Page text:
Steven Dietz's adaptation of Dracula was published in 1996 and is available through Dramatists Play Service.
The Many Faces of "Dracula":
It's difficult to count how many different adaptations of Dracula lurk around the theatrical realm. After all, Bram Stoker's gothic tale of the ultimate vampire lies within the public domain. The original novel was written over a century ago, and it's phenomenal success in print led to massive popularity on the stage and screen.
Any literary classic falls peril to cliche, misinterpretation, and parody. Similar to the fate of Mary Shelley's masterpiece Frankenstein, the original storyline becomes warped, the characters are unjustly altered. Most adaptations of Frankenstein never show the monster in the way Shelley created him, vengeful, afraid, confused, well-spoken, even philosophical. Fortunately, most adaptations of Dracula stick to the basic plot and keep the title character's original aptitude for malice and seduction. Steven Dietz's take on the Bram Stoker's novel is a concise, well-meaning homage to the source material.
The Opening of the Play:
The opening is strikingly different than the book (and any other adaptation I have seen). Renfield, the raving, bug-eating, wanna-be vampire, servant of the dark lord, begins the play with a prologue to the audience. He explains that most people go though life not knowing his creator. however, he knows; Renfield explains that he was created by Bram Stoker, the man who gave him immortality. "For which I shall never forgive him," Renfield adds, then bites into a rat. Thus, the play begins.
The Basic Plot:
Following the spirit of the novel, much of Dietz's play presented in a series creepy narrative, many of which are derived from letters and journal entries.
Bosom friends, Mina and Lucy share secrets about their love lives. Lucy reveals that she has not one but three offers of marriage. Mina recounts letters of her stalwart fiancé, Jonathan Harker, as he travels to Transylvania to assist a mysterious client who enjoys wearing capes.
But handsome young gentlemen are not the only ones in pursuit of Mina and Lucy. A sinister presence haunts Lucy's dreams; something is approaching. She dumps her suitor Dr. Seward with the old "let's just be friends" line. So Seward tries to cheer himself up by focusing on his career. Unfortunately, it's hard to brighten up one's day while working at an insane asylum, Seward's pet project is a madman named Renfield, who croons about his soon-to-arrive "master." Meanwhile, Lucy's nights filled with dreams mingle with bouts of sleepwalking, and guess who she encounters while somnabulating across the English coastline. That's right, Count Bites-a-Lot (I mean, Dracula.)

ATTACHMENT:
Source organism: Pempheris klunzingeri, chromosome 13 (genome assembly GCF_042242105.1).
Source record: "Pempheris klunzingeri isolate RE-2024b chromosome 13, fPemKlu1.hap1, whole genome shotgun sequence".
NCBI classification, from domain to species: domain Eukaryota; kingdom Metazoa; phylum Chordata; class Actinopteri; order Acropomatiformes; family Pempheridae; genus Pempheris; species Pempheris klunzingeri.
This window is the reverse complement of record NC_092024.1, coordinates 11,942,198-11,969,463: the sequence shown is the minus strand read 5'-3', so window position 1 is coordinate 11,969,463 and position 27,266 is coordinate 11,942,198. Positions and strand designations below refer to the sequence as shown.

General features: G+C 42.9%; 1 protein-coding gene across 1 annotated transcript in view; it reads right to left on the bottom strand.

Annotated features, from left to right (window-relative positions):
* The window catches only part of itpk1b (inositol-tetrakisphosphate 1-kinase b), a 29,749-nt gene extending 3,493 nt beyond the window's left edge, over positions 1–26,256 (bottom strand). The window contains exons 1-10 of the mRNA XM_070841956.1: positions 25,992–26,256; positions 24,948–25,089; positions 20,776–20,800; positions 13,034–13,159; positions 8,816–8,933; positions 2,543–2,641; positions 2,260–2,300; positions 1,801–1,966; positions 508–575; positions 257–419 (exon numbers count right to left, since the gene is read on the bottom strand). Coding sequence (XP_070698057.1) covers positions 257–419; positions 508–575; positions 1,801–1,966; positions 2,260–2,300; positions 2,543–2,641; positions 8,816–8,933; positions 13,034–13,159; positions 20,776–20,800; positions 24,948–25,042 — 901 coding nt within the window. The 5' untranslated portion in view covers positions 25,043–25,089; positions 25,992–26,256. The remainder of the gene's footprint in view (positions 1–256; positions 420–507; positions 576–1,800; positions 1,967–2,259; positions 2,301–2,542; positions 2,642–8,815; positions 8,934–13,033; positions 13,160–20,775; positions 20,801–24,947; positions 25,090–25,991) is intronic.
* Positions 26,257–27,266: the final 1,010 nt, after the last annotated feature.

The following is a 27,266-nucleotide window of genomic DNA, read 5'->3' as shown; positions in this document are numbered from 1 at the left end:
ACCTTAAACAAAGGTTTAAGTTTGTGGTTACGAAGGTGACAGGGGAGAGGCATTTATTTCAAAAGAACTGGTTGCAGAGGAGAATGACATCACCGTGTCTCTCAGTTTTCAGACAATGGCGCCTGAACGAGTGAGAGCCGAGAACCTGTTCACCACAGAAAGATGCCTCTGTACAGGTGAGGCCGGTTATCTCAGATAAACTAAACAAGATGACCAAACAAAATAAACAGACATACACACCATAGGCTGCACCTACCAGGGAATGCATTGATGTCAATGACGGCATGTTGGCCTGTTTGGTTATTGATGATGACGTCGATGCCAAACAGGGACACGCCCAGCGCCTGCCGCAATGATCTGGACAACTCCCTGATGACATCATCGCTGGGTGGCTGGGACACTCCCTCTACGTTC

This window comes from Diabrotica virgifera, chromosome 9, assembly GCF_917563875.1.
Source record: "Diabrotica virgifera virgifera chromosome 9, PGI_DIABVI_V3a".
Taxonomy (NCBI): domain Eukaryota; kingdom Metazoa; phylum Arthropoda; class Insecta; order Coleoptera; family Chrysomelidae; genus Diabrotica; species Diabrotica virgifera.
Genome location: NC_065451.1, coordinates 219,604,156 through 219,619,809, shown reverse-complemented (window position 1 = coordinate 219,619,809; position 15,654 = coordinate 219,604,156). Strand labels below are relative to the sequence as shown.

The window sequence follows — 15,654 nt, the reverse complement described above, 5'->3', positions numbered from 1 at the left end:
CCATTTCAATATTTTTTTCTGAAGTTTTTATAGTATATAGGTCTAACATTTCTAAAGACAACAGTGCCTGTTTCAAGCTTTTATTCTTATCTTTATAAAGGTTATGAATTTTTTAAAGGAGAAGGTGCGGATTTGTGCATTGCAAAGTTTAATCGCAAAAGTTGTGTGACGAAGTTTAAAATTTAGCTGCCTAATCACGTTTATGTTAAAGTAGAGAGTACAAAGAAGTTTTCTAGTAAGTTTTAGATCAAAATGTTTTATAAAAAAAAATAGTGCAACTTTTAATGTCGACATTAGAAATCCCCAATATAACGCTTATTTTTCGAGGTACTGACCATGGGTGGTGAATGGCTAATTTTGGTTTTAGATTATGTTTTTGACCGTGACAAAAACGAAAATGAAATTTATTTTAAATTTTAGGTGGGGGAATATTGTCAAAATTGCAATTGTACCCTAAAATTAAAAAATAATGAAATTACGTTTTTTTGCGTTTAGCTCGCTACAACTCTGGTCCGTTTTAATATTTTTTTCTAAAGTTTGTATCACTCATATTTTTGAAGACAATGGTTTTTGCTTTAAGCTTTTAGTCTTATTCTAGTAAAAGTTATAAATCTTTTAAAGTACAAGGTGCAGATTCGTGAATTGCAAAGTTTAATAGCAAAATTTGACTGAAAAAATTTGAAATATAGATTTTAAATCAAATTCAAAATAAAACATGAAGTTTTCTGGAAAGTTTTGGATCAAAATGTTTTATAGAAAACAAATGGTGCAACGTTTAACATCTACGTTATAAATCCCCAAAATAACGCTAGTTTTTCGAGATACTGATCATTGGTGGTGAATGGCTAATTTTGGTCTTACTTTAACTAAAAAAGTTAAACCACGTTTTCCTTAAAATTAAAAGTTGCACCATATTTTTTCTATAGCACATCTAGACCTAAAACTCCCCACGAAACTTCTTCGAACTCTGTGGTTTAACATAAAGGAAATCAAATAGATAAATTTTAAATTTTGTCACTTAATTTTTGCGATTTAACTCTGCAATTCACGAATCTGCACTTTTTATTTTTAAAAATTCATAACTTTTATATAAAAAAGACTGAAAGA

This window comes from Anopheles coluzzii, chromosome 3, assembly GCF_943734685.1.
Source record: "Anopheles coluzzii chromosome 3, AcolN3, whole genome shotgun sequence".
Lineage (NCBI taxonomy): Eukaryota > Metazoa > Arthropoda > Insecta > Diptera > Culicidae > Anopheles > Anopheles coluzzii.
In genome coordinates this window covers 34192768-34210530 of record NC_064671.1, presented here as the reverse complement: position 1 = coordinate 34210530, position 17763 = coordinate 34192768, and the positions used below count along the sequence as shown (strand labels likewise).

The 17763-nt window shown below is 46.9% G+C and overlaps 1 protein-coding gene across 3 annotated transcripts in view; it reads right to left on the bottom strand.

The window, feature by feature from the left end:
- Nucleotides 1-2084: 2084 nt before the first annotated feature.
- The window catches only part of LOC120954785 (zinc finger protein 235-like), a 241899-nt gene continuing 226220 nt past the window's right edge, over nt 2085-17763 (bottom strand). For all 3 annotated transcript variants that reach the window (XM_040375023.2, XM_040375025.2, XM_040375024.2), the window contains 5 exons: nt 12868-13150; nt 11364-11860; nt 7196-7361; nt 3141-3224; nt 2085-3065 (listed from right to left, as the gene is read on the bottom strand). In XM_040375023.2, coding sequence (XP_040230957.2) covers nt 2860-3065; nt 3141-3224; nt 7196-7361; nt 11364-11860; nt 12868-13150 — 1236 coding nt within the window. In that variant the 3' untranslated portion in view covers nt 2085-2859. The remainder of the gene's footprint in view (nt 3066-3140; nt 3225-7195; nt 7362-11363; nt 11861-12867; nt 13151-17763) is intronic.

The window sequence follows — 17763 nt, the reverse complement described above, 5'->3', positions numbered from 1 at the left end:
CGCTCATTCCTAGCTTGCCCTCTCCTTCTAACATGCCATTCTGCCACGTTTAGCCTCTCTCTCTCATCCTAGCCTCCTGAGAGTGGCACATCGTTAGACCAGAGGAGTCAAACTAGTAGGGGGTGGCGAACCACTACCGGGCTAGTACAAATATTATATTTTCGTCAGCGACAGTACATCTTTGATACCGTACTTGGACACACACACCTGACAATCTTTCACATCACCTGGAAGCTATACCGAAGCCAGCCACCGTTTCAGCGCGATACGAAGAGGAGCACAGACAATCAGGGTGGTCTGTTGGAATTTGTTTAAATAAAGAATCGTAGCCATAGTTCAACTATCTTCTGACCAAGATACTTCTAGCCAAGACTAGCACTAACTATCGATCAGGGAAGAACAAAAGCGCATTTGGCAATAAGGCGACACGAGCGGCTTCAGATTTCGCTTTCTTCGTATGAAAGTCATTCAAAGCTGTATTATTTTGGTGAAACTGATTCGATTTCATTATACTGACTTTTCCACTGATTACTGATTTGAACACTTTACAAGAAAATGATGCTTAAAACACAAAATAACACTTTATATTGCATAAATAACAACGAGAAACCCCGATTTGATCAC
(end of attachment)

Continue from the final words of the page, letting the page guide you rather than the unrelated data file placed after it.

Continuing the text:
When Jonathan Harker finally returns home, he has nearly lost his life and his mind. Mina and vampire-hunter extraordinaire Van Helsing read his journal entries to discover that Count Dracula isn't simply an old man living in the Carpathian mountains. He is undead! And he is on his way to England! No, wait, he may already be in England! And he wants to drink your blood! (Gasp!)
If my plot summary sounds a bit cheesy, that's because it's hard not to absorb the material without sensing the heavy melodrama. Still, if we imagine what it must have been like for readers of Bram Stoker's original work back in 1897, before slasher films and Stephen King, and the (shudder) Twilight series, the story must have been fresh, original, and very thrilling.
Dietz's play works best when it embraces the classic, epistolary nature of the novel, even if that means there are rather lengthy monologues which simply provide the exposition. Assuming that a director can cast high-caliber actors for the roles, this version of Dracula is bound to be a satisfying (albeit old-fashioned) theater experience.
Challenges of "Dracula":
As mentioned above, casting is key to a successful production. I recently watched a community theater performance in which all of the supporting actors were at the top of their game: a wonderfully warped Renfield, a boy-scout-natured Johnathan Harker, and a fiercely diligent Van Helsing. But the Dracula that they cast. He was adequate.
Maybe it was the accent. Maybe it was the stereotypical wardrobe. Maybe it was the gray wig he wore during Act One (the ol' vampire starts out ancient and then cleans up pretty nice once he taps into London's blood supply). Dracula is a difficult character to pull off, nowadays. It's not easy to convince modern (aka cynical) audiences that this is a creature who should be feared. It's sort of like trying to take an Elvis impersonator seriously. To make this show excellent, directors must find the right actor to title character. (But I suppose one could say that about a lot of shows: Hamlet, The Miracle Worker, Evita, etc.)
Fortunately, even though the show is named after the guy, Dracula appears sparingly throughout the play. And a talented technical crew armed with special effects, creative lighting design, suspenseful music cues, seamless changes of scenery, and a scream or two can turn Steven Dietz's Dracula into a Halloween show worth experiencing.